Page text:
When it comes to DNS errors triggered during web monitoring, it’s not typically easy to quickly identify and understand the exact issue that leads to connection errors.  In this article, we’ll walk you through some DNS error troubleshooting steps.

For common recommendations on troubleshooting errors, please visit the Troubleshooting Monitoring Errors article.

Why Does DNS Error Occur?

In general, the most common reasons for DNS errors, like DNS timeouts or DNS misconfiguration, occurs with the DNS provider.

For example, DNS tree propagation can be considerably long.  The DNS chain to the authoritative DNS nameserver where the host’s IP address is stored is long, which increases the DNS resolution time. In this case, the DNS timeout error can be received due to inconsistency between a monitoring timeout limit and time it actually takes to complete DNS resolving.

If DNS resolving takes more than 11 seconds (allowed by default), the DNS timeout error will be generated. Note that this is not necessarily a website availability issue, but a long timeout that was aborted.

One of the first troubleshooting steps we recommend is checking the DNS tree and understand at which point a DNS server issue or timeout occurred. Pull an Online Report for the device and on the Log tab use the built-in DNS Trace option.


To build a DNS tree in real-time, use the Dotcom-Monitor DNS trace tool. On the DNS Trace tab, enter the IP and location and start the test. The propagation is started from the root servers as it is executed for the Device Cached or Non-Cached DNS modes.

DNS errors troubleshooting

To troubleshoot a DNS error, review the error description provided for each server node of the DNS tree as shown in the picture above (step 2).

If you experience DNS errors frequently, you can set up a separate DNS task for the domain in question (the Verify Response On option set to First Responding) and set up a specific monitoring frequency to check the domain name resolution into an IP.

DNS timeout troubleshooting

If a DNS server timeout is the issue, we recommended to contact your provider to check if any DNS servers on their side have performance degradation. Also, an overloaded DNS server can slow down the server response time to a name request.

If there are no DNS servers performance issues, use one of the suggested approaches:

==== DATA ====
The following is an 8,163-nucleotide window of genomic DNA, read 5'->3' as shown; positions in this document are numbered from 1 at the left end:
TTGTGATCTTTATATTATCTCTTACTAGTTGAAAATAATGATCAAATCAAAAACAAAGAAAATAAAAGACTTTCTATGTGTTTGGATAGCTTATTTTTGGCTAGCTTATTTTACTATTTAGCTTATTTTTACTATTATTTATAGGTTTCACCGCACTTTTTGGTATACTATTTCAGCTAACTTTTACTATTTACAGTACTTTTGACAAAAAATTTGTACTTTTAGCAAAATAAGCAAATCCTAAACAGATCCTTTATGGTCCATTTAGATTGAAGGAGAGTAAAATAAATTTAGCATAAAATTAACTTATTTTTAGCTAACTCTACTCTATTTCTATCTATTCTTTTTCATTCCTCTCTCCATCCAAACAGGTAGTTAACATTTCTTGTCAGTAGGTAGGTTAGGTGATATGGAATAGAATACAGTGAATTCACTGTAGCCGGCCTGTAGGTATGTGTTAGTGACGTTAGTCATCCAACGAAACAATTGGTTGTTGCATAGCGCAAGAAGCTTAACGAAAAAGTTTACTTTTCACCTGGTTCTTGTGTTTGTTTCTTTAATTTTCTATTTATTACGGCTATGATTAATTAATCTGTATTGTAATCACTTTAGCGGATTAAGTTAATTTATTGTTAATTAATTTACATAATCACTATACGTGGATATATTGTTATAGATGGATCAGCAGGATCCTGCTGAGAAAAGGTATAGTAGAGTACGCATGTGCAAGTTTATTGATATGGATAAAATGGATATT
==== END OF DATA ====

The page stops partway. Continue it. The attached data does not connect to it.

To deal with DNS timeout errors, you can change the resolving mode from Device Сashed to TTL Сached.

By default, in the Device Cached mode, Dotcom-Monitor makes a full resolution from root DNS servers without any caching on every check. In other words, this is the most reliable approach because the entire DNS chain, starting from the root DNS server, is checked. However, the disadvantage of this approach is that it increases device execution time and in the case of a long DNS tree, can lead to timeout issues.

On the other hand, the TTL Cached mode allows for mimicking a DNS lookup as it is executed on an actual user’s computer. Generally, to resolve a website IP address, the DNS lookup information is cached locally on a user’s computer. On the first request for a domain’s IP address, the DNS record is saved to the cache and used on subsequent requests to the domain. This speeds up the process by skipping all the lookup steps from the DNS resolution process. Similarly, a local DNS server with an installed monitoring agent is used to pre-cache lookup information in the TTL Cached mode. The DNS records are saved in the local server’s cache during TTL, and depending on what the TTL is for a specific host (usually around a day), it will rarely be requested. Therefore, the possibility of getting a timeout is reduced significantly.

To use a public caching service, such as Google (, or Cloudfare (, change the DNS mode to External DNS Server. Dotcom-Monitor will fetch IP addresses from a public service’s DNS cache. This option will reduce DNS resolving time and can help to troubleshoot a timeout issue.